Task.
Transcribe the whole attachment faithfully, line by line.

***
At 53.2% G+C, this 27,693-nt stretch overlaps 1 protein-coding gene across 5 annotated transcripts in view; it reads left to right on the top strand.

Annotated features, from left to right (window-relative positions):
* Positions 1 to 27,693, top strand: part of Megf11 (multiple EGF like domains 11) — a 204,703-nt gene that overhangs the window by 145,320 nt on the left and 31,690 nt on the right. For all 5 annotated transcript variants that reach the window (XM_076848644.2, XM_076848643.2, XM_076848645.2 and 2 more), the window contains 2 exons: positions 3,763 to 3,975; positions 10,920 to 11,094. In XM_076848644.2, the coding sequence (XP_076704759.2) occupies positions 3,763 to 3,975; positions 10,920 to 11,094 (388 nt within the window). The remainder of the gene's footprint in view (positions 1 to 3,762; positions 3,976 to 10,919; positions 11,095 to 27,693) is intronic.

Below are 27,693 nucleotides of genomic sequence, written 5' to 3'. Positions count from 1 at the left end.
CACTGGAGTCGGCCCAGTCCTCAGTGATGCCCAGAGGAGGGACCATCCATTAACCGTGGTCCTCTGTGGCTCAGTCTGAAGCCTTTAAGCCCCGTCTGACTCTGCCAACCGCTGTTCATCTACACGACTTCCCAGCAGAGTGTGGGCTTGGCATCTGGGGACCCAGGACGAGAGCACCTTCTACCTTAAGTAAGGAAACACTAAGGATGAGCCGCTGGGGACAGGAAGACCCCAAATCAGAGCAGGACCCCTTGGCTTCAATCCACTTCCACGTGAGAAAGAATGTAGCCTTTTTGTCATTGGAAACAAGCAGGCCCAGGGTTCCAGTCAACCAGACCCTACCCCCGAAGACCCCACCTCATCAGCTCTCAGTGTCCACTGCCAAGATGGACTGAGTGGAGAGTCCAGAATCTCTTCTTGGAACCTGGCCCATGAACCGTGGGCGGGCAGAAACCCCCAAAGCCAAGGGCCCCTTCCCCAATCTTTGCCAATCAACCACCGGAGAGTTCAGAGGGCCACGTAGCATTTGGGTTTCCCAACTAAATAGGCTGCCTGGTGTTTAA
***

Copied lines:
At 53.2% G+C, this 27,693-nt stretch overlaps 1 protein-coding gene across 5 annotated transcripts in view; it reads left to right on the top strand.

Annotated features, from left to right (window-relative positions):
* Positions 1 to 27,693, top strand: part of Megf11 (multiple EGF like domains 11) — a 204,703-nt gene that overhangs the window by 145,320 nt on the left and 31,690 nt on the right. For all 5 annotated transcript variants that reach the window (XM_076848644.2, XM_076848643.2, XM_076848645.2 and 2 more), the window contains 2 exons: positions 3,763 to 3,975; positions 10,920 to 11,094. In XM_076848644.2, the coding sequence (XP_076704759.2) occupies positions 3,763 to 3,975; positions 10,920 to 11,094 (388 nt within the window). The remainder of the gene's footprint in view (positions 1 to 3,762; positions 3,976 to 10,919; positions 11,095 to 27,693) is intronic.

Below are 27,693 nucleotides of genomic sequence, written 5' to 3'. Positions count from 1 at the left end.
CACTGGAGTCGGCCCAGTCCTCAGTGATGCCCAGAGGAGGGACCATCCATTAACCGTGGTCCTCTGTGGCTCAGTCTGAAGCCTTTAAGCCCCGTCTGACTCTGCCAACCGCTGTTCATCTACACGACTTCCCAGCAGAGTGTGGGCTTGGCATCTGGGGACCCAGGACGAGAGCACCTTCTACCTTAAGTAAGGAAACACTAAGGATGAGCCGCTGGGGACAGGAAGACCCCAAATCAGAGCAGGACCCCTTGGCTTCAATCCACTTCCACGTGAGAAAGAATGTAGCCTTTTTGTCATTGGAAACAAGCAGGCCCAGGGTTCCAGTCAACCAGACCCTACCCCCGAAGACCCCACCTCATCAGCTCTCAGTGTCCACTGCCAAGATGGACTGAGTGGAGAGTCCAGAATCTCTTCTTGGAACCTGGCCCATGAACCGTGGGCGGGCAGAAACCCCCAAAGCCAAGGGCCCCTTCCCCAATCTTTGCCAATCAACCACCGGAGAGTTCAGAGGGCCACGTAGCATTTGGGTTTCCCAACTAAATAGGCTGCCTGGTGTTTAA